Using every bit of something is satisfying, rather than letting it go to waste, isn’t it?
On our homestead, we try to use every bit of an item or find an alternative use for it before tossing it in the trash. We’re frugal like that.
Here’s 5 items you might otherwise throw away that you can recycle in very useful ways if that’s part of your homesteading goals.
It’s free and oh so frugal, and reduces the amount of trash you have to dump!
And who doesn’t feel better and more independent after finding an alternative use for something that will benefit your homestead?
1. Make bone broth with leftover roast chicken
Have roast chicken for dinner? Don’t just dump the leftovers – make bone broth!
Bone broth is one of the healthiest foods out there – when you make it, all the minerals from the bones are extracted.
You’re left with a liquid that the French call a “restoratif,” or “restorative” in English.
Why? Because for weary travelers, it helped restore their health from dusty and long trips.
It’s also incredibly frugal – after all, you’d likely just throw the leftovers away. But now you have the basis for a whole other meal.
Eat it alone, or use it in your favorite savory recipe in place of water.
Not sure how to make bone broth?
Once you boil the bones the first time, you can boil them again for a secondary broth – perfect for adding to rice to enrich a risotto or use it in place of water when baking bread.
If you have leftover bones, use them to increase the collagen in your broth – some people consider it a great restorative for all kinds of ailments, including making your skin glow.
You can use pork, beef, or fish bones (some people even use shellfish leftovers!).
2. Use leftover cores and peels to make apple cider vinegar
Making apple pie or cobbler? Don’t throw away the peels and cores – make apple cider vinegar instead!
It’s much easier and less mysterious than you’d imagine – if I can do it, I promise so can you. It’s a great way to make use of leftover bits.
Making vinegar is the act of fermenting the peels and cores until they turn into cider, then into vinegar.
It’s something our homesteading ancestors did (I don’t really think they just tossed those cores), and you can do it too.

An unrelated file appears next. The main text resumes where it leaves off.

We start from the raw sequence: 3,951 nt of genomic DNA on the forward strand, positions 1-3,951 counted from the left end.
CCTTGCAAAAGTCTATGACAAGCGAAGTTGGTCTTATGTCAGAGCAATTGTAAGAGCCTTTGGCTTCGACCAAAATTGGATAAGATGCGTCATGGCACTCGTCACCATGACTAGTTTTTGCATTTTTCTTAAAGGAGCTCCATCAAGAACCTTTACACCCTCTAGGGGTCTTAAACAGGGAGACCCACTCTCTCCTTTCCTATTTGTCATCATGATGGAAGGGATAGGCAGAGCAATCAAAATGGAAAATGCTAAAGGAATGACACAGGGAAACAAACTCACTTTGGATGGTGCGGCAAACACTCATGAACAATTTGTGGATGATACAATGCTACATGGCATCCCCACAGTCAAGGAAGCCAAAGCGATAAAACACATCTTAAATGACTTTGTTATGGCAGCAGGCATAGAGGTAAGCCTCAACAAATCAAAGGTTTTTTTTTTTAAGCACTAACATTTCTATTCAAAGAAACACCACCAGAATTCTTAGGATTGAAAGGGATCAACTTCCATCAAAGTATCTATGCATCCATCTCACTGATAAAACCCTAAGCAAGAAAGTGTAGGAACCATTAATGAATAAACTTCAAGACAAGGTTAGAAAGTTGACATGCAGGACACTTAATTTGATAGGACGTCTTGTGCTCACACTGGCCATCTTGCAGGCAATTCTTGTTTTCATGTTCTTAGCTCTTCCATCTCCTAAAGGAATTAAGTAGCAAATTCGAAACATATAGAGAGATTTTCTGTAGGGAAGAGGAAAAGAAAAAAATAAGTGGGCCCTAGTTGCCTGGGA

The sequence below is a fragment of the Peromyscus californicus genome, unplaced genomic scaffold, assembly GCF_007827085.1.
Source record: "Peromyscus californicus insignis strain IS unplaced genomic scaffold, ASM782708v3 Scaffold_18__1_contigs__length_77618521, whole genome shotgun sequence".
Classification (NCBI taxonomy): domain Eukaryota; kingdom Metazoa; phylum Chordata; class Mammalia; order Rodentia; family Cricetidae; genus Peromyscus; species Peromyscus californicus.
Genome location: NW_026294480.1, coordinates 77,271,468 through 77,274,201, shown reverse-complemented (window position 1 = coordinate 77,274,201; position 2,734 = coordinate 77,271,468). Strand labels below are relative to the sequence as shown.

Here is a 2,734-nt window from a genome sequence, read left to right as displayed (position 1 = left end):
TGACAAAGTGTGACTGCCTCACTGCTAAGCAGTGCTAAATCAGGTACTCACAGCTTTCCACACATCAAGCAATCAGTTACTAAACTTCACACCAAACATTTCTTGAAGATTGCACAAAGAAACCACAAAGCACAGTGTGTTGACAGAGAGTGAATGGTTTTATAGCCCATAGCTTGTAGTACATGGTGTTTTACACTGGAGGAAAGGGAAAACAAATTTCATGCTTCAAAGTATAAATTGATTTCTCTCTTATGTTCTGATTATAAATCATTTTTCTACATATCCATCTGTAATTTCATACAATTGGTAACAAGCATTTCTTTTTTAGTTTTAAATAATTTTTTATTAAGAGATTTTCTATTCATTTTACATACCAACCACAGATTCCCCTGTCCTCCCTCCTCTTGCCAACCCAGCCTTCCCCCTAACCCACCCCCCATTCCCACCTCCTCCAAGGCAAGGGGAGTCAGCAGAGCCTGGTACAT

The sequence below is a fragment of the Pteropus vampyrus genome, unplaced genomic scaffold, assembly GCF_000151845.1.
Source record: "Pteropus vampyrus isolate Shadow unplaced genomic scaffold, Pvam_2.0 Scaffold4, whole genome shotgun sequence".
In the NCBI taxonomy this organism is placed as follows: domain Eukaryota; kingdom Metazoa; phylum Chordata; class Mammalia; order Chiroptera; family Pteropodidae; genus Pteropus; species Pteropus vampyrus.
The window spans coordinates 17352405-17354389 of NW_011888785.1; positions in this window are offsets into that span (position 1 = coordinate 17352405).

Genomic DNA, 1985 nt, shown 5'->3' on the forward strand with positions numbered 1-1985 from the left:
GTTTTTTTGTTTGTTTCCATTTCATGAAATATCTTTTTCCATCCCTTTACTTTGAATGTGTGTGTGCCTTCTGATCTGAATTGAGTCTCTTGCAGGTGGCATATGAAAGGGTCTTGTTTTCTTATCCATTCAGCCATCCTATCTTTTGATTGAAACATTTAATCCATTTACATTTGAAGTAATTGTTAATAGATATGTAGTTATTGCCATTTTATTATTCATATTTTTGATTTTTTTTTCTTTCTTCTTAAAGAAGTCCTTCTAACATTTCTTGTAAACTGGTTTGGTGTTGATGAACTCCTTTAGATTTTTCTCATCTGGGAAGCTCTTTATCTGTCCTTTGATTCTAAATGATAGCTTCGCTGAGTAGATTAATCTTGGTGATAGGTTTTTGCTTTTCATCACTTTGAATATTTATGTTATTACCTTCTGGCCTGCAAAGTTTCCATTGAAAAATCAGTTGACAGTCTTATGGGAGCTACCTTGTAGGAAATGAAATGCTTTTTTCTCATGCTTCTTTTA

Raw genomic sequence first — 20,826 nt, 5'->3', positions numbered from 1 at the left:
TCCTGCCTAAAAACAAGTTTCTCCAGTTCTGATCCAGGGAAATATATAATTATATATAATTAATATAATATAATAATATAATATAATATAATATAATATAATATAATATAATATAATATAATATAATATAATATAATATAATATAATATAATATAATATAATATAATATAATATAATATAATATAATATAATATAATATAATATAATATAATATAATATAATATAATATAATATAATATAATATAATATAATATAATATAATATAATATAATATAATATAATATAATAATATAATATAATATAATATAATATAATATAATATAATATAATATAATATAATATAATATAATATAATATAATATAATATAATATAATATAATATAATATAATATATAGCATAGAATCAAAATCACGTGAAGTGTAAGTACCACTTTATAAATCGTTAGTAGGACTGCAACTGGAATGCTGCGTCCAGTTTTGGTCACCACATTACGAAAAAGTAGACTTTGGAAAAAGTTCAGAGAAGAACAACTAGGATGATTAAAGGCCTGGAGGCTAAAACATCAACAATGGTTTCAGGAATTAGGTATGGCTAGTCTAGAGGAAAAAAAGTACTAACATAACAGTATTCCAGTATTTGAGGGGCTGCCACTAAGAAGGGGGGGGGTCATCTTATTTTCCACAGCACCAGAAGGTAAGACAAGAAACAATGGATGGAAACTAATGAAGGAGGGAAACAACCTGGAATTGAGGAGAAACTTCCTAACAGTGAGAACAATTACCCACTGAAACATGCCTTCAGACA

It seems like you’re taking a chance (I was there once too!), but it’s better than just tossing the peels into the trash, and you might find you have a knack for it.
And believe me when I say that the taste of homemade ACV completely smokes the taste of store bought vinegar. It’s potent stuff that has more flavor, bite, and tang than anything you can get at the grocery.
If you use ACV in your salad dressings, or even when you have a cold, you will want to save some coin and make your own.
3. Use leftover egg shells to add calcium to your chickens’ diet
If your chickens have weak eggshells (the shells crack easily), you need to pump up the calcium to their diet. One way to do that is to give them egg shells, which are chock full of calcium, to their diet.
To include egg shells to her diet, just crush them up and toss into their run, or add to their feed. Be sure to incorporate only to that day’s ration so the shells don’t rot the entire bag of feed.
It’s a great way to boost her calcium intake without spending a dime!
(Don’t have chickens? Grind the eggshells and throw into to your coffee for a less bitter brew! Get this hack here!)
4. Make a cherry stone bed warmer
Cherry stone bed warmers were one way, back in old homesteading days when every bit of something had a purpose, families would keep warm during the winter.
Swiss children used to collect the stones, which were then washed, sanitized, placed into a cloth sack, and heated over hot coals.
If you can sew in the least bit (any homesteading guy or gal can), you can make a cherry stone bed warmer.
Before you put the stones into the sack, though, be sure to boil them for 5 minutes to ward off any moldy nasties.
Dry them in an oven, spreading them into a single layer on a baking sheet. You’ll know the stones are done when they’re evenly colored.
If you don’t have too many cherries, but still want to try making a small warmer, it’s an alternative to disposable heat packs.
5. Use leftover whey to add protein and flavor to meals
Yes, this is the same stuff Little Miss Muffet ate.
If you make cheese (if you don’t, you need to learn this easy homesteading skill), you’ll be left with a lot of leftover whey.
This isn’t the same as the powdered stuff you buy at health food stores (that’s filled with who knows what since that industry isn’t regulated).
This is honest-to-goodness real food that has excellent nourishing properties.
Use for whey in place of water when cooking or baking. You’ll give a protein punch to any meal, and you’ll be using something you’d otherwise trash or compost.
It’s a great addition to bread, and it gives dough a tangy taste, as well as adding extra protein and probiotics. This is one way I personally use whey (full disclosure: my kids like to drink it, and since it’s full of good stuff, I let them).
Use it in place of water when making rice, or pour it into soups for extra nutrition. It’s just another way to make meals more nourishing than they would be otherwise.
And whey from different cheeses tastes slightly different, and each adds it’s own special blend of proteins and nutrients to your meal.
Hopefully these 5 frugal homesteading tips have jogged your thinking! What are your favorite items to reuse?
Maat van Uitert is a backyard chicken and sustainable living expert. She is also the author of Chickens: Naturally Raising A Sustainable Flock, which was a best seller in it’s Amazon category. Maat has been featured on NBC, CBS, AOL Finance, Community Chickens, the Huffington Post, Chickens magazine, Backyard Poultry, and Countryside Magazine. She lives on her farm in Southeast Missouri with her husband, two children, and about a million chickens and ducks. You can follow Maat on Facebook here and Instagram here.